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In the late 1940s, Richard Feynman invented a visual tool for simplifying particle calculations that forever changed theoretical physics.

In order to fully understand the quantum world, we may have to develop a new realm of mathematics.

How do physicists reconstruct what really happened in a particle collision? Through calculations that are so challenging that, in some cases, they simply can’t be done. Yet.

An unexpected connection has emerged between the results of physics experiments and an important, seemingly unrelated set of numbers in pure mathematics.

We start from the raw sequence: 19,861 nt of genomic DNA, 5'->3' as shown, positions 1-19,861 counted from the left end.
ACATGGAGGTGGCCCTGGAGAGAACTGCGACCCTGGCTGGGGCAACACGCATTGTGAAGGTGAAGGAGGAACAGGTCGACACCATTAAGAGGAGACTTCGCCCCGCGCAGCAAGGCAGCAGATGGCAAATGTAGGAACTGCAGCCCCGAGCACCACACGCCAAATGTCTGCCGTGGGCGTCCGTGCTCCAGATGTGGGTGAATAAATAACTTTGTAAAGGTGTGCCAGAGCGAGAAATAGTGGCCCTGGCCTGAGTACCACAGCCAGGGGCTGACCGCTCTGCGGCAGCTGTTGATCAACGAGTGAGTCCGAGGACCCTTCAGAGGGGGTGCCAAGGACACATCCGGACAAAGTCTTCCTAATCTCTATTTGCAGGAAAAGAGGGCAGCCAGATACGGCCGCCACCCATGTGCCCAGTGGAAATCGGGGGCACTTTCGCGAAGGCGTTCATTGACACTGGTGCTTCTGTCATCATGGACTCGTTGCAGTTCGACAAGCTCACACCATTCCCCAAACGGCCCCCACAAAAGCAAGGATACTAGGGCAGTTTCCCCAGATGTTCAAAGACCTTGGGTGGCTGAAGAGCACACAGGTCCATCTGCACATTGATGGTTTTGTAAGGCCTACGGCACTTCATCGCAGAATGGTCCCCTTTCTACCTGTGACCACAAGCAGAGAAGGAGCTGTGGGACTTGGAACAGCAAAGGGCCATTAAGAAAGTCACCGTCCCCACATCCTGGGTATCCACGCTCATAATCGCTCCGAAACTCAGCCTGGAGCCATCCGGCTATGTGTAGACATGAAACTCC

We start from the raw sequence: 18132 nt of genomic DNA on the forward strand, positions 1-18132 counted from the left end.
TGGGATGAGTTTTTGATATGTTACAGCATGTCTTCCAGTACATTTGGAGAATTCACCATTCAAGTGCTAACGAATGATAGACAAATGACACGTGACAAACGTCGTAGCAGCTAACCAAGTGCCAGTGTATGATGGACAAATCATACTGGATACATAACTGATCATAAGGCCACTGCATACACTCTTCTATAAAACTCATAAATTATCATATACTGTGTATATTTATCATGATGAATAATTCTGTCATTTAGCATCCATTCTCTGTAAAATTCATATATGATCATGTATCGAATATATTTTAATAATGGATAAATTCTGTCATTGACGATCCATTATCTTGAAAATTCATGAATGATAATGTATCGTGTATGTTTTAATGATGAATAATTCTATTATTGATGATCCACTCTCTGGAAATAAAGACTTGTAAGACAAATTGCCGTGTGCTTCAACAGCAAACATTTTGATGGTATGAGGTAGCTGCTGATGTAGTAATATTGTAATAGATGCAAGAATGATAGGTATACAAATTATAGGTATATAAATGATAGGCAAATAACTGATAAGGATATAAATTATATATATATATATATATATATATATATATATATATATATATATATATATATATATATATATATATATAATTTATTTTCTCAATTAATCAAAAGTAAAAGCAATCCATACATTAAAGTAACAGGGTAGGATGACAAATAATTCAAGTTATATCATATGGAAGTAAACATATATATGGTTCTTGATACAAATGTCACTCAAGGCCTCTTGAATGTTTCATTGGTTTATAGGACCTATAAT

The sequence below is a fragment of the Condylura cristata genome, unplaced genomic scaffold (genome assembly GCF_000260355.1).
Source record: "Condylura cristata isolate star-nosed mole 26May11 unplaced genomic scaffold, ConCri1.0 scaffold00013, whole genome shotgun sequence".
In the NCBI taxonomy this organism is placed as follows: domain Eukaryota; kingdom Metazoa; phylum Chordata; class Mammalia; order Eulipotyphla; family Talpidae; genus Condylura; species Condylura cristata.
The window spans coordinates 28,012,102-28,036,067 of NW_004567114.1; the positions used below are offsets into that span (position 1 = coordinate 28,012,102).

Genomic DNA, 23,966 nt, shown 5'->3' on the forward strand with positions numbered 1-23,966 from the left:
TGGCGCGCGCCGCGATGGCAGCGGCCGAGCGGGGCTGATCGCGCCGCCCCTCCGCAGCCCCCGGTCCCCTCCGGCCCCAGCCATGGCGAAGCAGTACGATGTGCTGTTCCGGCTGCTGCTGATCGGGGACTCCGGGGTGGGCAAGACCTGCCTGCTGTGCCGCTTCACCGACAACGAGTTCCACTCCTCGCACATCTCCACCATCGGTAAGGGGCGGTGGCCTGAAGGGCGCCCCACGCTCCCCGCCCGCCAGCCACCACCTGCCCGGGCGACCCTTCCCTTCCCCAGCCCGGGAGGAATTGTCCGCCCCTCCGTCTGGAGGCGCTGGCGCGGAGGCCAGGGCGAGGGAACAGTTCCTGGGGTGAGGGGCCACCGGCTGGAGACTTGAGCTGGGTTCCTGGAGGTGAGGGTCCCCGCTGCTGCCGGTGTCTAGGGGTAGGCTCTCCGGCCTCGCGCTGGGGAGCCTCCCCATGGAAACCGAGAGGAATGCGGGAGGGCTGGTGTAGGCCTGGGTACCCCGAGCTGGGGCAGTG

Richard Feynman’s famous diagrams weren’t just a way to do calculations. They represented a deep shift in thinking about how the universe is put together.

New calculations suggest physicists may someday discover a fundamental theory of gravity, but it could require a radical new perspective on the universe.

Physicists have discovered a jewel-shaped geometric object that challenges the notion that space and time are fundamental constituents of nature.